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1997 Solar Eclipse and Comet Hale Bopp

Fred Espenak

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Excitment is growing around the discovery of a new comet on 1995 July 23. If Comet Hale-Bopp lives up to current expectations, it will be visible to the naked eye during the total solar eclipse of 1997 March 9. The path of this eclipse runs through Mongolia and eastern Siberia and has a center line duration of more than two minutes. The Sun will be low in the sky along the entire track, never climbing higher than 23o. Complete details for the eclipse are available in NASA RP1369: Total Solar Eclipse of 1997 March 9.

According to IAU Circular No. 6202, the predicted magnitude of Comet Hale-Bopp will be -0.9 on 1997 March 3 and -1.4 on 1997 March 13. These magnitude estimates are based on the comet's current brightness, a pre-discovery photograph from 1993 April, and the assumption that the comet is not exhibiting any uncharacteristic outbursts. More recent magnitude estimates (1996 Aug 19) from Dr. Don Yeomans (JPL) predict magnitudes of -0.4 on 1997 March 6 and -0.7 on 1997 March 11. If these estimates hold true, Hale-Bopp will shine at magnitude -0.5 to -1.0 during the total eclipse, making it an easy naked eye object.

It should be strongly emphasized that the above magnitude predictions for Comet Hale-Bopp are only educated 'guesstimates' based on the comet's current brightness and behavior. Due to the unpredictable nature of comet activity, it is impossible to accurately predict the brightness of a comet months or even weeks in advance. In spite of this cautionary note, Comet Hale-Bopp currently holds great promise in becoming the brightest comet seen in several decades, eclipse not withstanding.

During the eclipse, Hale Bopp will be north of Pegasus in Lacerta, about 47o from the Sun. For an observer on the center line north of Ulaanbaatar, the eclipsed Sun and Comet Hale-Bopp will have the following coordinates:

   Sun:   Altitude =  13o       Comet Hale-Bopp:   Altitude =  55o
          Azimuth  = 113o                          Azimuth  =  89o
This places the Comet about 24o to the left and 42o above the Sun from northern Mongolia. Photographers hoping to catch the eclipsed Sun in the same frame with the Comet should note the fields of view of various 35mm camera lenses:
                          Focal
                          Length    Field of View
                           (mm)
                            20      68.8o x 103.1o
                            24      57.3o x  85.9o
                            28      49.1o x  73.7o
                            35      39.3o x  58.9o
                            50      27.5o x  41.3o
A 35 mm lens will allow you to comfortably place the Sun in the lower right corner and capture the Comet in the upper left corner. A 28 mm lens will let you photograph the horizon and more of the foreground in addition to the eclipsed Sun and Comet.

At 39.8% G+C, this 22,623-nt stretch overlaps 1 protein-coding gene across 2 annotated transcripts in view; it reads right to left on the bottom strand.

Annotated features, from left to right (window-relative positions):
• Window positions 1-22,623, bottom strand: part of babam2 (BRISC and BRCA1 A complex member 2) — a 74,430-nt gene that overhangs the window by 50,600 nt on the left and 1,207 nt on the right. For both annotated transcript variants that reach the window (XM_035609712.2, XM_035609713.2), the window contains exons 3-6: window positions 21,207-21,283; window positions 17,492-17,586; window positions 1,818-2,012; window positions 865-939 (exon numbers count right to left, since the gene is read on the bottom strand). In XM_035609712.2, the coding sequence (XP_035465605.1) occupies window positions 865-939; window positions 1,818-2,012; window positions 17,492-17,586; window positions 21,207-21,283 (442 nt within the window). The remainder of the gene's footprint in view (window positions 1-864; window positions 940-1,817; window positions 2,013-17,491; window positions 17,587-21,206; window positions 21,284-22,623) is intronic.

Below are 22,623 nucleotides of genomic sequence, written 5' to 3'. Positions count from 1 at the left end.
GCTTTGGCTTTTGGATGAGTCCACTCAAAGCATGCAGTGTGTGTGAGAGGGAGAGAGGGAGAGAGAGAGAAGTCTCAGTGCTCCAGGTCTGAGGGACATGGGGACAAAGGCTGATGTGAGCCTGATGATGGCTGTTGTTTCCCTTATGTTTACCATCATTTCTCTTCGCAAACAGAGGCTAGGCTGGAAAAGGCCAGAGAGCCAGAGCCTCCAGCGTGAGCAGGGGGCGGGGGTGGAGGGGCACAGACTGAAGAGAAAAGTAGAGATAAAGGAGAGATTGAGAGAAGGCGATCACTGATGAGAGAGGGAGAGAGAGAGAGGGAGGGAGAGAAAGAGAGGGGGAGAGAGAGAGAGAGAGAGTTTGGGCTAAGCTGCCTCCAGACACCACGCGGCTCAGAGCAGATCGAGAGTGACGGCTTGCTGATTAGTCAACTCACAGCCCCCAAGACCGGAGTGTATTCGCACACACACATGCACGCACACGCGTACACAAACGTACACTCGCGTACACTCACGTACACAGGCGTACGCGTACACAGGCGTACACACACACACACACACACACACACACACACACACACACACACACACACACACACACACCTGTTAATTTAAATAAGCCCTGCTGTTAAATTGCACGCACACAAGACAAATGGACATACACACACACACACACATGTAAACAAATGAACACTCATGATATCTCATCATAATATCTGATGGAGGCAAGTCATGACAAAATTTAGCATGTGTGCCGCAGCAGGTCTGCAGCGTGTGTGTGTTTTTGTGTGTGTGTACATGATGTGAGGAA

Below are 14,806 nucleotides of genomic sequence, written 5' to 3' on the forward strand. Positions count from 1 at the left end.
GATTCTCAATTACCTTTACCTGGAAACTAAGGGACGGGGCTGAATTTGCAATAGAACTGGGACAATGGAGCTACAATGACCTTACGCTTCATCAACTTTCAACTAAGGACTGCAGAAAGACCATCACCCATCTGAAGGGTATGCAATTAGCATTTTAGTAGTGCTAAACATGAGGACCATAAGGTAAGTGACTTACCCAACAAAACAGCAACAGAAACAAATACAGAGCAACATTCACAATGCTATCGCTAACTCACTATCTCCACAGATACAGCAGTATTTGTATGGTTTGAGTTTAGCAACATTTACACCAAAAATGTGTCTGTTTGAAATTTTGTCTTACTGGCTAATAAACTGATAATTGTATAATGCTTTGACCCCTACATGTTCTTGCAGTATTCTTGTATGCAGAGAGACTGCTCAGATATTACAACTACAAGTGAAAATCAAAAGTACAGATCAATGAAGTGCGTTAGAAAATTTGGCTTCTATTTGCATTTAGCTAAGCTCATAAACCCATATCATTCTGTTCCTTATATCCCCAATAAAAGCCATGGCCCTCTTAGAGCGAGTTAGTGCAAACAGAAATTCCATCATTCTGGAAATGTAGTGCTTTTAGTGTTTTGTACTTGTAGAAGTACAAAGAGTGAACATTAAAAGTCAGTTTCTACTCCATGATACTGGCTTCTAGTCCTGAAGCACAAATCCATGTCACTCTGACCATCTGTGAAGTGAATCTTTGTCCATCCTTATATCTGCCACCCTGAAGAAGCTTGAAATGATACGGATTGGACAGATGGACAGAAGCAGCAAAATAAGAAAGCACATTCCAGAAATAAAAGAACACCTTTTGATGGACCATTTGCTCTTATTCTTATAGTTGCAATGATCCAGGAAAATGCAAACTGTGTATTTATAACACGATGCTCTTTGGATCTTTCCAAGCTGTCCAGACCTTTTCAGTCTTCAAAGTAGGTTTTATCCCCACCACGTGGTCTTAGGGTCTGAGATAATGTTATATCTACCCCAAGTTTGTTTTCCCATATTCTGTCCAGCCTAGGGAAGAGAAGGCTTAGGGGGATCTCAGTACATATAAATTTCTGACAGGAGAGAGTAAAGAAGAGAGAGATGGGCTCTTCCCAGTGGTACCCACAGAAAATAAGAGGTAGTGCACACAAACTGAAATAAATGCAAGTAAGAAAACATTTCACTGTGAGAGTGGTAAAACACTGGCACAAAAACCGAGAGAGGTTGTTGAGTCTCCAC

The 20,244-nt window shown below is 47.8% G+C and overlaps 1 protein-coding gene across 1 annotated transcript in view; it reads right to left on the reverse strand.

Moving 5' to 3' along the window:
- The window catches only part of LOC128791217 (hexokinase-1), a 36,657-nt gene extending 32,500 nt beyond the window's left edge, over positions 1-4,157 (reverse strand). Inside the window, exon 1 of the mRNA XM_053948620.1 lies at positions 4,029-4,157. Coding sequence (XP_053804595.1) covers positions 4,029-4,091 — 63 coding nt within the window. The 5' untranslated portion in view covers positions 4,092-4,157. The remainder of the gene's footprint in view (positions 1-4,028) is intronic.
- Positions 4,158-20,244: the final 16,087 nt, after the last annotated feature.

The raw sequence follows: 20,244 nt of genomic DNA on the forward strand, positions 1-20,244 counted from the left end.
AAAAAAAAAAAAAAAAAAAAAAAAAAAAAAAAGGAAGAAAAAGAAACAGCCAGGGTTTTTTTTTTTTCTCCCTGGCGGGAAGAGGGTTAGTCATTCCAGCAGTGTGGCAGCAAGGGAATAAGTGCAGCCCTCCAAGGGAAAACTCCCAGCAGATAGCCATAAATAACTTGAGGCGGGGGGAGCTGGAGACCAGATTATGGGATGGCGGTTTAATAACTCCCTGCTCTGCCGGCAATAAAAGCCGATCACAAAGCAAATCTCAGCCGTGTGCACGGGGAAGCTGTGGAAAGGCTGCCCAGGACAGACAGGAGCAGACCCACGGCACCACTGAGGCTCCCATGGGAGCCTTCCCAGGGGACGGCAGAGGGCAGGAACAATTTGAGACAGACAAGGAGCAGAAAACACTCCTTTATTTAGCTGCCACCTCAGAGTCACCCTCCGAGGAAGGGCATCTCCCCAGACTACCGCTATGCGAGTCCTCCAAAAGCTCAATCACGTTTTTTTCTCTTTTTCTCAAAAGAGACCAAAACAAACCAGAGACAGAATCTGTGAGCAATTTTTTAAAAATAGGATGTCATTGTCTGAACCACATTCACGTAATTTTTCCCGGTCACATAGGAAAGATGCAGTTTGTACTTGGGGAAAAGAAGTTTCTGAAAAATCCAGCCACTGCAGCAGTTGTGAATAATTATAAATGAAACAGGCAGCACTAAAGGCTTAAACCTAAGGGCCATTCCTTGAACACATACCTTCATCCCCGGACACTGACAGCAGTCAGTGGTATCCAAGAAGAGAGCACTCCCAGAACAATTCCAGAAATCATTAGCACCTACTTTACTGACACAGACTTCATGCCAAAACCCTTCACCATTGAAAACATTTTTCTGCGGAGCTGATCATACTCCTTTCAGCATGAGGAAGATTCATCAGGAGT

The following diagram shows the sky during totality as seen from the center line in eastern Russia at 01:00 UT. The appearance of the sky will be quite similar from Mongolia. Mercury (m=0.2), Venus (m=3.5) and Jupiter (m=1.5) should all be easily visible during the total eclipse. Saturn (+1.3) is another possiblity if sky transparency is good. Among the bright stars which may be visible are Vega (m=+0.03), Deneb (m=+1.25), Altair (m=+0.77), Capella (m=+0.08), and Arcturus (m=-0.04).

Sky During 1997 Total Solar Eclipse

The visibility of a comet during a total solar eclipse is quite a rare event and has only happened several times in the last century or so. During the eclipse of 1882 May 17, a naked eye comet was observed from the path of totality in Egypt.

Jean Meeus reports that a comet seen during the total solar eclipse of 1947 May 20 from Brazil was observed by Van Biesbroeck. Since Comet Rondanina-Bester (1947 IV = 1947 b) was only of magnitude 4 or 5, the observation should be considered a "limiting case". Surely Van Biesbroeck knew in advance where the comet was, and actively searched for it. It certainly wasn't an impressive naked eye object like the 'Eclipse Comet of 1948'.

Guy Ottwell notes that a bright comet (1948 XI) was seen during the solar eclipse of 1948 November 1 from southern Kenya. It became known as the 'Eclipse Comet of 1948' when it emerged from the Sun's glare a week after the eclipse as a fine naked eye object. It sported a thirty degree tail but was only visible from the southern hemisphere. Indeed, some eye-witness accounts of the comet's appearance were reported in the pages of Sky & Telescope (January 1949, p. 59-60).

Thus, the 1997 eclipse holds the promise of an especially unique and rare opportunity. Are there any other references to eclipse comets still buried in the literature?

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WebMaster: Fred Espenak
Planetary Systems Branch - Code 693
e-mail: espenak@lepvax.gsfc.nasa.gov

NASA/Goddard Space Flight Center, Greenbelt, Maryland 20771 USA


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Last revised: 1996 September 16 - F. Espenak